Cisco on the Rise
I would like to comment on your recent article on Cisco (WT, Jan. 23). It was wonderfully written and definitely outlined the future for Cisco. I wanted to give you some feedback for a follow-up article. Cisco's federal business, as you mentioned is climbing to $1 billion, and a large part of that federal growth has been moving toward a two-tier model. Currently, Comstor is the exclusive distributor of Cisco's Enterprise products into the federal marketplace. In the last six months, Comstor has witnessed tremendous growth in Cisco's market share in the federal market. As a matter of fact, Cisco introduced, in 1996, online ordering through its Internet Web site. Comstor represented 30 percent of Cisco's electronic commerce for 1996.
Paul C. Snyder
Software License Laws Aren't Logical
All the software companies want legal protection from abuse but none that I know of guarantees their product to perform as advertised (WT, Jan. 23). In fact, if you'll read one of the license agreements: "The software and documentation is provided 'as is' without warranty of any kind, either expressed or implied, including, but not limited to, the implied warranties of merchantability and fitness for a particular purpose." If the law was logical, you would be unable to get legal protection for a product that didn't do anything.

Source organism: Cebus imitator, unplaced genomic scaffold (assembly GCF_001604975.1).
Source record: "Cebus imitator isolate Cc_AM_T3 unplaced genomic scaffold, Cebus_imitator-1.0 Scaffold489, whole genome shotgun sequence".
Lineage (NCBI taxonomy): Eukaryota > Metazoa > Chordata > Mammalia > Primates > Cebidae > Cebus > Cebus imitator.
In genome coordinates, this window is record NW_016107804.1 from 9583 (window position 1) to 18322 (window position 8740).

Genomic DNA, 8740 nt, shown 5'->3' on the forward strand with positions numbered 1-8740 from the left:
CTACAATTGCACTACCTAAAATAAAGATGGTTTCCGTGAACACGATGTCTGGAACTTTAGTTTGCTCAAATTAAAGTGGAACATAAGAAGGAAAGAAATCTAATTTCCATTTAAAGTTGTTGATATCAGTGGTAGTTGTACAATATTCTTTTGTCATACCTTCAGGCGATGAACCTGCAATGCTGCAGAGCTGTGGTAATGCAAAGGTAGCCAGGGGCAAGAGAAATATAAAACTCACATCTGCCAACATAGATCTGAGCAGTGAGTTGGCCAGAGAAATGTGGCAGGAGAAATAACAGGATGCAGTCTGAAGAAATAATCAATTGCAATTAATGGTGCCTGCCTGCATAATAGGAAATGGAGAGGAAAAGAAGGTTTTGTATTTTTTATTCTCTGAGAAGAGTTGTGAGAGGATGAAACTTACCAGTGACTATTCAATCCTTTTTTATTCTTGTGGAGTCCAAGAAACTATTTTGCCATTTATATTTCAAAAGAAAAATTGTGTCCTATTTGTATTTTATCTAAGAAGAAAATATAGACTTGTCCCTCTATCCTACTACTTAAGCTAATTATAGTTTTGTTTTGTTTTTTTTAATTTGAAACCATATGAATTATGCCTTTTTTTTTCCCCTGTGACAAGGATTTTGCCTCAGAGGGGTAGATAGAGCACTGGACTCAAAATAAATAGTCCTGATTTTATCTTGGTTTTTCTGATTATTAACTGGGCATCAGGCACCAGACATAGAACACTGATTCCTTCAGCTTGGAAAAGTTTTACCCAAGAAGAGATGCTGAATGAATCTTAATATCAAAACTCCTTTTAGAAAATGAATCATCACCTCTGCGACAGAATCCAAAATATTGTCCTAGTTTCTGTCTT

Does It Really Cost That Much?
After reading your article on the 1998 World Congress on Information Technology and borrowing your gambling imagery, I will bet against the dice. The study cited "estimates the four-day event will generate $17.5 million from about 1,500 attendees" that they "would spend on hotel rooms, restaurants, recreation, sightseeing, gas and other expenses."
If this were true, each attendee would spend $11,667 in his/her four-day sojourn or over $2,900 each day in Northern Virginia. Is the cost of living that punishing around there?
Softport Systems Inc.
New York City
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